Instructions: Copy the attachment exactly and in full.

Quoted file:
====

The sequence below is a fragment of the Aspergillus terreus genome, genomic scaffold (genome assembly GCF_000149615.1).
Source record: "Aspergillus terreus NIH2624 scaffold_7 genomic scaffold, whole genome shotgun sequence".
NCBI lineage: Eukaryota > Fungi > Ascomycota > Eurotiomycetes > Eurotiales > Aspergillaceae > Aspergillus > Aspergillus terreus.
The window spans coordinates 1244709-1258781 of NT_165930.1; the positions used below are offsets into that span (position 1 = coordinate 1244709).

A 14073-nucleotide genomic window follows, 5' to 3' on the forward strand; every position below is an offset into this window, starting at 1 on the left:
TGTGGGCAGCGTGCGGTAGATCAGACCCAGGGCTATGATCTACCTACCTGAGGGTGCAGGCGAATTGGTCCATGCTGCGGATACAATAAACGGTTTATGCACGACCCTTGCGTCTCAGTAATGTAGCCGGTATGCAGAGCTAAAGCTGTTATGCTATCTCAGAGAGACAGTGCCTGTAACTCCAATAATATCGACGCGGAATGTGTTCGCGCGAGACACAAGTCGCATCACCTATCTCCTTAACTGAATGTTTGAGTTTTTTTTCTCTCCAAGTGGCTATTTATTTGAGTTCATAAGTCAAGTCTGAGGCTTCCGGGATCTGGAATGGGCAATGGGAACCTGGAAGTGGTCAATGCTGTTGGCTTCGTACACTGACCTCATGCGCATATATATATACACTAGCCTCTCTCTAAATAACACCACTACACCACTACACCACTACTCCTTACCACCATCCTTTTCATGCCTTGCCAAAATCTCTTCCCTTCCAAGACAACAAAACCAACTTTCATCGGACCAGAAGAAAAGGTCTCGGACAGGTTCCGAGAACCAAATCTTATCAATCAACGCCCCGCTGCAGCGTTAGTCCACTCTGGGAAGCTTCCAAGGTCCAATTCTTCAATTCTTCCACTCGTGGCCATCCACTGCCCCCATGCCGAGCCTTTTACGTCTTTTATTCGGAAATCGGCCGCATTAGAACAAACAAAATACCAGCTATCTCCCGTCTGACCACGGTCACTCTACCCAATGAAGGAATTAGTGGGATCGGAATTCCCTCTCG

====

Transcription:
The sequence below is a fragment of the Aspergillus terreus genome, genomic scaffold (genome assembly GCF_000149615.1).
Source record: "Aspergillus terreus NIH2624 scaffold_7 genomic scaffold, whole genome shotgun sequence".
NCBI lineage: Eukaryota > Fungi > Ascomycota > Eurotiomycetes > Eurotiales > Aspergillaceae > Aspergillus > Aspergillus terreus.
The window spans coordinates 1244709-1258781 of NT_165930.1; the positions used below are offsets into that span (position 1 = coordinate 1244709).

A 14073-nucleotide genomic window follows, 5' to 3' on the forward strand; every position below is an offset into this window, starting at 1 on the left:
TGTGGGCAGCGTGCGGTAGATCAGACCCAGGGCTATGATCTACCTACCTGAGGGTGCAGGCGAATTGGTCCATGCTGCGGATACAATAAACGGTTTATGCACGACCCTTGCGTCTCAGTAATGTAGCCGGTATGCAGAGCTAAAGCTGTTATGCTATCTCAGAGAGACAGTGCCTGTAACTCCAATAATATCGACGCGGAATGTGTTCGCGCGAGACACAAGTCGCATCACCTATCTCCTTAACTGAATGTTTGAGTTTTTTTTCTCTCCAAGTGGCTATTTATTTGAGTTCATAAGTCAAGTCTGAGGCTTCCGGGATCTGGAATGGGCAATGGGAACCTGGAAGTGGTCAATGCTGTTGGCTTCGTACACTGACCTCATGCGCATATATATATACACTAGCCTCTCTCTAAATAACACCACTACACCACTACACCACTACTCCTTACCACCATCCTTTTCATGCCTTGCCAAAATCTCTTCCCTTCCAAGACAACAAAACCAACTTTCATCGGACCAGAAGAAAAGGTCTCGGACAGGTTCCGAGAACCAAATCTTATCAATCAACGCCCCGCTGCAGCGTTAGTCCACTCTGGGAAGCTTCCAAGGTCCAATTCTTCAATTCTTCCACTCGTGGCCATCCACTGCCCCCATGCCGAGCCTTTTACGTCTTTTATTCGGAAATCGGCCGCATTAGAACAAACAAAATACCAGCTATCTCCCGTCTGACCACGGTCACTCTACCCAATGAAGGAATTAGTGGGATCGGAATTCCCTCTCG